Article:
Journalism jobs are precarious, financially insecure and require family support

March 24, 2021 |
Contributed by McMaster University

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Increasingly precarious work of journalism

Journalism is a notoriously precarious profession. Downsizing and layoffs are almost routine, and many journalists find themselves bouncing between news organizations and periods of freelance work during their careers. Yet journalism is not the only precarious profession — for decades, scholars have been documenting the increasing precarity of employment.

There has been a rise in freelance and gig work in low-skilled jobs such as care work, domestic services, trade work, delivery services and transportation. And there has been a recent increase in gig work in higher-skilled fields such as information technology and creative work as well. People in these precarious fields of work describe their work as intense and demanding, but at the same time, unstable and insecure.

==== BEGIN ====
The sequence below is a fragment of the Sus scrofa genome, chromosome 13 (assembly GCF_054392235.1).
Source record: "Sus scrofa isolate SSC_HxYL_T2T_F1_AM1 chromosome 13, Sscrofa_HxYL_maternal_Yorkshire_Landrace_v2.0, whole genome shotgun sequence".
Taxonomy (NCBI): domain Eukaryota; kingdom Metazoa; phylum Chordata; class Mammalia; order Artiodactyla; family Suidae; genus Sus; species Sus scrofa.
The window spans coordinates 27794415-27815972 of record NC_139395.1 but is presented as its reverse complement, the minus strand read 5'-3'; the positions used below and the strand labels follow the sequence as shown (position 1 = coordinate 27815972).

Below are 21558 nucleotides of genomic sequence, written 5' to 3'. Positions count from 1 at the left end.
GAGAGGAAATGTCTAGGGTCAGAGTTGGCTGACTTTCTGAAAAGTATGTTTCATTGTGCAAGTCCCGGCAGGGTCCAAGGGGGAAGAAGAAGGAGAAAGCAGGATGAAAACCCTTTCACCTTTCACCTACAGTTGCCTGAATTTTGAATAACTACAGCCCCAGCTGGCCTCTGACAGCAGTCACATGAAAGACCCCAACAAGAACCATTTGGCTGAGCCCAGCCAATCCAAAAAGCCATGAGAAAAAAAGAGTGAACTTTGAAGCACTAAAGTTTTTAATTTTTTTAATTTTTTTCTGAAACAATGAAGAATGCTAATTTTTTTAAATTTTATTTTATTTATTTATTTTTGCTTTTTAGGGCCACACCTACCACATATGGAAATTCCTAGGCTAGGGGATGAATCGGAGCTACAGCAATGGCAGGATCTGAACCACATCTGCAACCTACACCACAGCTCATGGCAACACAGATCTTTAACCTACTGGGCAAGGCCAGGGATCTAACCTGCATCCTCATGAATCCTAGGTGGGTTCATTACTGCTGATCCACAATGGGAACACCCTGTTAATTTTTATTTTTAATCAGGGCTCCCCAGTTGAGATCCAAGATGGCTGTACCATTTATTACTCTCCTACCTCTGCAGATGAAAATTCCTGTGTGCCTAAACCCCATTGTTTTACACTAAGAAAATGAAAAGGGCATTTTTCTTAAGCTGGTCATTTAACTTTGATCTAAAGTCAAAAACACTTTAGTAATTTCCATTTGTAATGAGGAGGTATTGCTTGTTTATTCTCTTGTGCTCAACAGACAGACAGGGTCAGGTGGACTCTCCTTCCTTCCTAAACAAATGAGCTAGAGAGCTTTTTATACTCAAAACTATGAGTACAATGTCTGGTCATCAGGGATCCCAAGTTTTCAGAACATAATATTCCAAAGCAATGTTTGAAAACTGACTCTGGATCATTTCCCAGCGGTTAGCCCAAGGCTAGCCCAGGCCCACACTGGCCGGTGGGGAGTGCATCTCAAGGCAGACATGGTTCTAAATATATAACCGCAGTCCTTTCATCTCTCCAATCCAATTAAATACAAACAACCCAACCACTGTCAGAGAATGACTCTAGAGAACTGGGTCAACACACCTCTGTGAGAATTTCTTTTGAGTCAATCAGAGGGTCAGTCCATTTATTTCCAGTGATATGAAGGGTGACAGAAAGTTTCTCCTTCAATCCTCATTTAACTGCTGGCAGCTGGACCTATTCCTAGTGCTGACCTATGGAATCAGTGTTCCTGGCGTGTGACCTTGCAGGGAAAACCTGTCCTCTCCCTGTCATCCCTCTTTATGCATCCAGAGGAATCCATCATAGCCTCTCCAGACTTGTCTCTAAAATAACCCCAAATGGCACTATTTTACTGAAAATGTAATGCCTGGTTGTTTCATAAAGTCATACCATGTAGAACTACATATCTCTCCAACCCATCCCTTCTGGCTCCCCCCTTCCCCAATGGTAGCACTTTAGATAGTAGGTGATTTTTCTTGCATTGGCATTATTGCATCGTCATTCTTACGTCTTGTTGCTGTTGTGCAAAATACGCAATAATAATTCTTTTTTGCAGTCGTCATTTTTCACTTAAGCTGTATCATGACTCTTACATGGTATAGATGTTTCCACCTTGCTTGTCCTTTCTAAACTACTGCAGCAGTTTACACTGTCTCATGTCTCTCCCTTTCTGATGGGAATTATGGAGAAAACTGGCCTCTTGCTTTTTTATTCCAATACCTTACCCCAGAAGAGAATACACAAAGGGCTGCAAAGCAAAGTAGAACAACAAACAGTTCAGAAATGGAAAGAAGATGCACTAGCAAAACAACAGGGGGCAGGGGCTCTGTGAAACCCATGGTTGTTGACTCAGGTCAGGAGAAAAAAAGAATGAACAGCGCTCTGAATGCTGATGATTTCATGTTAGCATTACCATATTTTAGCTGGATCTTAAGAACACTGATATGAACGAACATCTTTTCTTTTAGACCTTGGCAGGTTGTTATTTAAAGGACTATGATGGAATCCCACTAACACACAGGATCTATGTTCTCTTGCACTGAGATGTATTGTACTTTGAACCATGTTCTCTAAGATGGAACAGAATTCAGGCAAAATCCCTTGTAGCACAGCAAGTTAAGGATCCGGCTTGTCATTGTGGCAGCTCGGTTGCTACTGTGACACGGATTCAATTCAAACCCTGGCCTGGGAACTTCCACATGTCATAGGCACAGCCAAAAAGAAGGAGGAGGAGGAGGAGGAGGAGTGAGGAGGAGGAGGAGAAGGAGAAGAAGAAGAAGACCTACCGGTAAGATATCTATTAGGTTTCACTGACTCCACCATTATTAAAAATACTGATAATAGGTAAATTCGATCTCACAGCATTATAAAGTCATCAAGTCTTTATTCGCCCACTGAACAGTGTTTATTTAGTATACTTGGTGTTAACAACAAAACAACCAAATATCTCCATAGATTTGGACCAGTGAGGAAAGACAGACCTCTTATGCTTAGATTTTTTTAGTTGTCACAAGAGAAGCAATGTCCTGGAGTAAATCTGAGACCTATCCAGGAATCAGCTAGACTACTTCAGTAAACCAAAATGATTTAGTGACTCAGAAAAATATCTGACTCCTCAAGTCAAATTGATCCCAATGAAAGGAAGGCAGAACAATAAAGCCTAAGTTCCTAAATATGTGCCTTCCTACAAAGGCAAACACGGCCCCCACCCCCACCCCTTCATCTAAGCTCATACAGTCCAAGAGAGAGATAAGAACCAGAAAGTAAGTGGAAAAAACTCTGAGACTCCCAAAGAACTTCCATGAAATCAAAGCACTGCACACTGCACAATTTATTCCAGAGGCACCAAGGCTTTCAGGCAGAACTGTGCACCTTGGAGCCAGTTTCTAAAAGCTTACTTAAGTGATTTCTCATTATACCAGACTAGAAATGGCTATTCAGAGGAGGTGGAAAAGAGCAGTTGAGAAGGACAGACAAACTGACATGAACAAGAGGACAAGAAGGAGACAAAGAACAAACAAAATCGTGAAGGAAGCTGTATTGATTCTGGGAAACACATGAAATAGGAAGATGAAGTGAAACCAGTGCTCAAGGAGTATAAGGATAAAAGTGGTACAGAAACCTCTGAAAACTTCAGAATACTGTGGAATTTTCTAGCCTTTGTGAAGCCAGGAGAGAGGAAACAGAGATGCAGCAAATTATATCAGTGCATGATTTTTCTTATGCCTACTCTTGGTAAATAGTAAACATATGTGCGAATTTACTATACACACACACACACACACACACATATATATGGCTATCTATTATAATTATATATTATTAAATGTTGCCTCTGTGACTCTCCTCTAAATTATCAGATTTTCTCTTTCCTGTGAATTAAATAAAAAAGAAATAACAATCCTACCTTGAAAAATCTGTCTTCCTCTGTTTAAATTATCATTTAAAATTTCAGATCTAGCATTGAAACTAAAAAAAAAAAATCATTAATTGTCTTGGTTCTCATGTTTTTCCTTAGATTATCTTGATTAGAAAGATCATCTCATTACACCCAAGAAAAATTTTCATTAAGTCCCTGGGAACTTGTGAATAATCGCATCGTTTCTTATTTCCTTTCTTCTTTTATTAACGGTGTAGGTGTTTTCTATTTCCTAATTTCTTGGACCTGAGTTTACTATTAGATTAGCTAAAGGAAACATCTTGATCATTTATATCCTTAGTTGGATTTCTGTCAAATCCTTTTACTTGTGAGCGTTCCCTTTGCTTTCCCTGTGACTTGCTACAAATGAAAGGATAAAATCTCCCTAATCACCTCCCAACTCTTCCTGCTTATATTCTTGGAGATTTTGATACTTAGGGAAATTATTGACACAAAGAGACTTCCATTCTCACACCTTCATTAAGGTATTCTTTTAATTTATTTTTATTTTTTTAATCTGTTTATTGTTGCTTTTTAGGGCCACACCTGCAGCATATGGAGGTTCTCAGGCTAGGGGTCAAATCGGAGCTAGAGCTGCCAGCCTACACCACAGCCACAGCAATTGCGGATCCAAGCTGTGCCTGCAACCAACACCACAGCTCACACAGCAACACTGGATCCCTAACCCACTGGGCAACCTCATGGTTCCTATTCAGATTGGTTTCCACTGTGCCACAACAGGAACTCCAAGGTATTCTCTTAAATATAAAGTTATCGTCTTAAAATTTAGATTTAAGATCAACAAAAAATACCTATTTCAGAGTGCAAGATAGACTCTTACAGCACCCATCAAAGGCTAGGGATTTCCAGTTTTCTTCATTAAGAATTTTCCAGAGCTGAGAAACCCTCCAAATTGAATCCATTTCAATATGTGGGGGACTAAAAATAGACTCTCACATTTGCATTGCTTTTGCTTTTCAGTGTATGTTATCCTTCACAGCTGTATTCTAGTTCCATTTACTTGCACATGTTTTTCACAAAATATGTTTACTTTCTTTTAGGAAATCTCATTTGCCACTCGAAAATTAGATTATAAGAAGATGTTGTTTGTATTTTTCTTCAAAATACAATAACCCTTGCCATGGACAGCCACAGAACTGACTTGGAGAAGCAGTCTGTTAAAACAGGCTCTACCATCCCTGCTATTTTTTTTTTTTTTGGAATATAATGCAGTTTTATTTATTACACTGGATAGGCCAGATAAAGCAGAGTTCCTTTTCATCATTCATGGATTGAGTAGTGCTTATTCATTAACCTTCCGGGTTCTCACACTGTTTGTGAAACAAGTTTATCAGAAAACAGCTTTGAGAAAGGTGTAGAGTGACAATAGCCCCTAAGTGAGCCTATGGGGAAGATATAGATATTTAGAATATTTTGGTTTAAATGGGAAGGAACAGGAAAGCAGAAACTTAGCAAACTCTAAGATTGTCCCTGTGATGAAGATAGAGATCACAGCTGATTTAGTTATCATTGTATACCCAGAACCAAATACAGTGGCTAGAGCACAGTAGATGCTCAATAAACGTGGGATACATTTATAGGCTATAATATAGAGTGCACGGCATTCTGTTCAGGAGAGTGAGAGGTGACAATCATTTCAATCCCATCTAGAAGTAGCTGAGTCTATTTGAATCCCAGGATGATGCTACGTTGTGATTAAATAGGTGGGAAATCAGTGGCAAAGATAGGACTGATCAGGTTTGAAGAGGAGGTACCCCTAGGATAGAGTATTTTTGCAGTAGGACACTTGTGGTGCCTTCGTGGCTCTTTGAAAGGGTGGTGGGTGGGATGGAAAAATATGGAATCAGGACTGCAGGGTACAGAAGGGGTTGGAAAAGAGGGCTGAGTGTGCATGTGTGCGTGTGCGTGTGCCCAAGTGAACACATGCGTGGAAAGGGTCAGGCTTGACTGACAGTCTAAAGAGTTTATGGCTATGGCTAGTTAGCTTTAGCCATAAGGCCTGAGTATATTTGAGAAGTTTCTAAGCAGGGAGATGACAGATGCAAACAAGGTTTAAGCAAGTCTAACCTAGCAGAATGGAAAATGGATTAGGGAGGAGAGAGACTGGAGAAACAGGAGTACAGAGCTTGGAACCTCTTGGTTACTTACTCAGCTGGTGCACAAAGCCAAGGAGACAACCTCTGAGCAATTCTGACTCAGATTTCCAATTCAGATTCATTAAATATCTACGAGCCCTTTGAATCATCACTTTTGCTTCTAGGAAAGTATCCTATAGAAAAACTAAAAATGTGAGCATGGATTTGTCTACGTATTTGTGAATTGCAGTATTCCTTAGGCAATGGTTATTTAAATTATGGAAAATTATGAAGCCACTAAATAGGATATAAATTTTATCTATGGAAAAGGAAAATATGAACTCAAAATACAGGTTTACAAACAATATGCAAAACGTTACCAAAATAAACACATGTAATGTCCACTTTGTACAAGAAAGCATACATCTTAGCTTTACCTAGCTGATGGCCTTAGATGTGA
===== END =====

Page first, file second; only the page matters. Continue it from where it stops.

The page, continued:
Navigating instability

As scholars of work and organizations, associate professor Erin Reid and Farnaz Ghaedipour wanted to understand how people in fields offering mainly precarious employment handle the day-to-day demands of their work as they navigate this instability. We analyzed in-depth interviews gathered from more than 100 journalists — some employed full time, others working as freelancers — about their careers and work experiences.

Our interviewees described their work hours as unpredictable and dictated by the news cycle or editors’ demands. Journalists also described being expected by editors to be geographically mobile for their work, either within a given job to report a particular story, or between contracts in order to move upward or to simply remain in the occupation.

The journalists we studied were caught between intense demands from employers for near-total commitment and persistent anxiety and financial insecurity rooted in the precarious conditions of their work. We find that they make peace between these different pressures by, for the most part, making themselves fully available for their work, and leaning on their families to make up the gaps.

Their research also suggests that the gig economy imposes costs not only upon the workers, but also upon their families of origin, the families they create and the families they choose not to create.

Click here to read more about their work.

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